Chemical manufacturers are welcoming recent Senate approval of legislation that would overhaul U.S. freight rail policy.
The bill (S. 808) would reform operations at the Surface Transportation Board (STB), a small federal agency that resolves rate and service disputes between freight railroads and their customers—companies that ship chemicals, grain, coal, and other bulk commodities.
The legislation seeks to make STB more responsive to the needs of shippers, who have long complained that the current process for challenging the fairness of a rate can cost up to $3 million and take three years to complete.
“This bill would enact a series of meaningful reforms, including streamlining STB’s overly burdensome rate review process, providing reasonable arbitration procedures to resolve rate disputes, and allowing STB to be more proactive in resolving freight rail issues,” says Calvin M. Dooley, chief of executive officer of the American Chemistry Council, a chemical trade association.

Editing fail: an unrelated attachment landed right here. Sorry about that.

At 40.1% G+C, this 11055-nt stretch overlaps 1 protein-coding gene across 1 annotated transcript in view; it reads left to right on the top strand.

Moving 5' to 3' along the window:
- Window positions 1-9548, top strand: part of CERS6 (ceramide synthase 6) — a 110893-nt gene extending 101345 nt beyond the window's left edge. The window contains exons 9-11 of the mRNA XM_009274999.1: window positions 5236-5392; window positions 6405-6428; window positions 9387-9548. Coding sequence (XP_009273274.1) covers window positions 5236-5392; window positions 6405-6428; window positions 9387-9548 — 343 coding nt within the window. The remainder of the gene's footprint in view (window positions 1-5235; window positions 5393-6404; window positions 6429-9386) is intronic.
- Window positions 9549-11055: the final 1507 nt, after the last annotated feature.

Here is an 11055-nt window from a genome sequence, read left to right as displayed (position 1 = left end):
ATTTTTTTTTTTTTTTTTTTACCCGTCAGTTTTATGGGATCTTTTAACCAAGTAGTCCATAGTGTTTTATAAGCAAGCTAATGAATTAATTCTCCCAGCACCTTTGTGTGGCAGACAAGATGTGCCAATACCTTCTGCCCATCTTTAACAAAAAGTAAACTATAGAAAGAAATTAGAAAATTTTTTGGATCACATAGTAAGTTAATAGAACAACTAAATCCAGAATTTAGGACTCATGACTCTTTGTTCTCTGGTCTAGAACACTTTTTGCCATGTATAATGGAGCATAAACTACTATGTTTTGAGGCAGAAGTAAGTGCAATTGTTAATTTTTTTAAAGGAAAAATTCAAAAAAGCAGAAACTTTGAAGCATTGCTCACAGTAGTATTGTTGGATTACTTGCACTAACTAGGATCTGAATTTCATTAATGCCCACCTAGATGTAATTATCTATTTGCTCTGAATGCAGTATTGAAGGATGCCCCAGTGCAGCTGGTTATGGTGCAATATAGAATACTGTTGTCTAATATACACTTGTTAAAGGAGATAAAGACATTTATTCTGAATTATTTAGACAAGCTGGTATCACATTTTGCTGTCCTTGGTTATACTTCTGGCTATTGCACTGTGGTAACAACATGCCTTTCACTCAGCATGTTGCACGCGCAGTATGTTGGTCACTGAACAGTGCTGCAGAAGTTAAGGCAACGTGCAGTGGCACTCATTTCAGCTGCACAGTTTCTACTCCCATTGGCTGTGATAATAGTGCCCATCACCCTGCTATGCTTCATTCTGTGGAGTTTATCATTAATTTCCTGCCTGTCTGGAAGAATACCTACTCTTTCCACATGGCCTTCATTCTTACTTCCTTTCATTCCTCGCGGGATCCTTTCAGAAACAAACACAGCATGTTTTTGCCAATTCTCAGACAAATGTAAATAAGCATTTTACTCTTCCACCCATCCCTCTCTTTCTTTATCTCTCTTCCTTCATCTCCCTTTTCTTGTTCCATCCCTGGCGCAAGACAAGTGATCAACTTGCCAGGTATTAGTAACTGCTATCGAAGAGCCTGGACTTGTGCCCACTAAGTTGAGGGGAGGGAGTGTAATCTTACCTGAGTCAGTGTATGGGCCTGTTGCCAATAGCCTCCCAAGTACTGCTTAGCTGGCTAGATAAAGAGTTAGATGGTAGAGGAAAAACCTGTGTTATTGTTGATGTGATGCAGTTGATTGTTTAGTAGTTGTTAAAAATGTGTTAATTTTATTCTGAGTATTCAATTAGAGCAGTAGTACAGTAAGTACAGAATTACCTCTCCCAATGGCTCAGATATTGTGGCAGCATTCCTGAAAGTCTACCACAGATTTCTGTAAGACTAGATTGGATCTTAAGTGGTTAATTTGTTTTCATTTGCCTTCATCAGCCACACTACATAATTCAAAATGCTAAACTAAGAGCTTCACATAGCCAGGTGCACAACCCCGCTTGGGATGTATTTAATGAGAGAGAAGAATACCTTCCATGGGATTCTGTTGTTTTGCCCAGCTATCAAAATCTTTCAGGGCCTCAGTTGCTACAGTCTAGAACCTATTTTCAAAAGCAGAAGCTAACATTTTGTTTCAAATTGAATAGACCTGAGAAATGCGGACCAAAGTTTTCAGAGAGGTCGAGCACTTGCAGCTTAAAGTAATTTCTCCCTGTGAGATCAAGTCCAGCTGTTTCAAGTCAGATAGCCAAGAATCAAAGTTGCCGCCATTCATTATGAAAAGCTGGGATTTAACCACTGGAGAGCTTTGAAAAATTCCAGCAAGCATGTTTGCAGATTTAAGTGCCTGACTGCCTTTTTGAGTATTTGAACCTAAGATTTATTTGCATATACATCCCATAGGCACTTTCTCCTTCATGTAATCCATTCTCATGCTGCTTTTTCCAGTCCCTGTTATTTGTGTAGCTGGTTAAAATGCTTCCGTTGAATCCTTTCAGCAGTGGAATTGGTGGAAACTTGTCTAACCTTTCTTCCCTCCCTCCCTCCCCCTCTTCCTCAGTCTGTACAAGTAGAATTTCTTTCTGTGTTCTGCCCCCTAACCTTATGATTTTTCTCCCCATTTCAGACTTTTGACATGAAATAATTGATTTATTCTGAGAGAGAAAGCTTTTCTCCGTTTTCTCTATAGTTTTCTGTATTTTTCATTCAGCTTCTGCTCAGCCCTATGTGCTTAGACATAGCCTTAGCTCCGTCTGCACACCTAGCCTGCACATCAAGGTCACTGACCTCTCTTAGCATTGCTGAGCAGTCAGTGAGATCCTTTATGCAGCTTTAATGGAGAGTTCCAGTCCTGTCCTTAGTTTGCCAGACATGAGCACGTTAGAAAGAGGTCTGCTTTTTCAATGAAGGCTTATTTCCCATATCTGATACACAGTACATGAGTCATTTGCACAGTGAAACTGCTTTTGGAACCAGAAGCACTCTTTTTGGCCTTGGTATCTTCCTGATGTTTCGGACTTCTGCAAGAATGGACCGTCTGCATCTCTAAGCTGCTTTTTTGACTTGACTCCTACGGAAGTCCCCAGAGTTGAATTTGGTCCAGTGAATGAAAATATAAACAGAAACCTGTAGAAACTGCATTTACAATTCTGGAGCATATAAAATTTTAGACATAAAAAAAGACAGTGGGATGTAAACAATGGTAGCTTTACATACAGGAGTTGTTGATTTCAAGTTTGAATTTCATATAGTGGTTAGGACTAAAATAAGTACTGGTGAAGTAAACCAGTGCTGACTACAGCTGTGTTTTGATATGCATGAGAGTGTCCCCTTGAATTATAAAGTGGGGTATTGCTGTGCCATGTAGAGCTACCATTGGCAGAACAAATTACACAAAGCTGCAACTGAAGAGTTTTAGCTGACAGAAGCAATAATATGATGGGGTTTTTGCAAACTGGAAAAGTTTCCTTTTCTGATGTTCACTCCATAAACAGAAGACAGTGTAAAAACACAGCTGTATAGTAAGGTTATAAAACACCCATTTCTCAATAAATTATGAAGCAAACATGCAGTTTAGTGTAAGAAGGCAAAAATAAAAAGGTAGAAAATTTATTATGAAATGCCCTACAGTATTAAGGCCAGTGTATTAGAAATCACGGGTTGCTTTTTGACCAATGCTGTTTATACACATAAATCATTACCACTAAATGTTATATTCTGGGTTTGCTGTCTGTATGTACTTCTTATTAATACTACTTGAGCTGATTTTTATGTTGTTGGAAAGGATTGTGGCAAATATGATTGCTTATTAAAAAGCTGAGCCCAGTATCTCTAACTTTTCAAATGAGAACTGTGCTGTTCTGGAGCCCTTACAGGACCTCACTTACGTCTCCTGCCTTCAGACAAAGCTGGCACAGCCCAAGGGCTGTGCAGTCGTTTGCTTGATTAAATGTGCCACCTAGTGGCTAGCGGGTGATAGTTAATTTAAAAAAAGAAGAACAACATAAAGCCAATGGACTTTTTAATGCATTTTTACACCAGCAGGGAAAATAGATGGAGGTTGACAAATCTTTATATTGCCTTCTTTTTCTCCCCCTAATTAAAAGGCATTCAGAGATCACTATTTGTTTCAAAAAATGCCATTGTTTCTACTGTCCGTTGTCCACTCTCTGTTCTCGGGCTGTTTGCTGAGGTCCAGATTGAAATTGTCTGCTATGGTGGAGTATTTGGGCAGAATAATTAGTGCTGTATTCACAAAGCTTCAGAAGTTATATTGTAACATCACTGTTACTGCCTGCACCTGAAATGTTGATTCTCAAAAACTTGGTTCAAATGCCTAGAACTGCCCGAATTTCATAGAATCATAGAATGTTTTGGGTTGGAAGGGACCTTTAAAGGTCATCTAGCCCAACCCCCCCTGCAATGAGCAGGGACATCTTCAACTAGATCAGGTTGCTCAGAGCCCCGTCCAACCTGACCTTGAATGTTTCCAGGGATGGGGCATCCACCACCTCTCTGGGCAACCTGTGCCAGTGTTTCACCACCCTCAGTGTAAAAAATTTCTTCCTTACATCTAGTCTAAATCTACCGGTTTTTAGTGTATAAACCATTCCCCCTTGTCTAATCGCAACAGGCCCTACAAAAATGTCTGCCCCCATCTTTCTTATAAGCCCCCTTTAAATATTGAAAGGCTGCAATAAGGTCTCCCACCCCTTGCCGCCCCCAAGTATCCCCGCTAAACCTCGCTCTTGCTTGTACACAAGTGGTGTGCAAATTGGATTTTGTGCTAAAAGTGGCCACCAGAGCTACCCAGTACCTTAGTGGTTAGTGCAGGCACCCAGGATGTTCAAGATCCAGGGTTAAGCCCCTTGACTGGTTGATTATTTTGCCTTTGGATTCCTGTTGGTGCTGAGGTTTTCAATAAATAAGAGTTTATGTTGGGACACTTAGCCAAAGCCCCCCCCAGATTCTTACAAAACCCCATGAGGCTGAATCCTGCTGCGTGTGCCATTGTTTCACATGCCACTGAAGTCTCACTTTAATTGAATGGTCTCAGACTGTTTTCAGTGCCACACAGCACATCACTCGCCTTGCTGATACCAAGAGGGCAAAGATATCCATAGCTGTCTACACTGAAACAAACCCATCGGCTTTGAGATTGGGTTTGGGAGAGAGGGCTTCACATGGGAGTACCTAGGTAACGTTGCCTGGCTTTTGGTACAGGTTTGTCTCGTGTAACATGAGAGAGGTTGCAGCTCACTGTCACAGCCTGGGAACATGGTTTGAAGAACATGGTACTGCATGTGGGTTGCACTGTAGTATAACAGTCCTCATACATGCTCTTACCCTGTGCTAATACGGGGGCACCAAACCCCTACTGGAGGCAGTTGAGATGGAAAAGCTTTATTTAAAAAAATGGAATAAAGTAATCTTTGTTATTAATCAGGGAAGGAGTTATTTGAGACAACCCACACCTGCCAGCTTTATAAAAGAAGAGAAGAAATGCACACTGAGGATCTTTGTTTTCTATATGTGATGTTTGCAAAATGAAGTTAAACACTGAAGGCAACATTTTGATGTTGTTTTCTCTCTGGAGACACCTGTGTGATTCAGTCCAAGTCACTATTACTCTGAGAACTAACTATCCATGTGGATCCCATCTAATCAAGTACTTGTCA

Congress created STB in 1995 as the successor to the old Interstate Commerce Commission, and its policies and procedures have never been updated.
The measure would give the board new power to initiate investigations into rail service problems, not just respond to complaints. It would also speed up STB’s current dispute resolution process by setting timelines for rate reviews and expands voluntary arbitration procedures to address both rate and service disputes.
No similar rail reform bill has been introduced in the House of Representatives. But Rep. Bill Shuster (R-Pa.), chairman of the Committee on Transportation & Infrastructure, says his panel will consider S. 808.
In addition to multiple shipper organizations, the legislation is also supported by the Association of American Railroads, which represents the freight rail industry.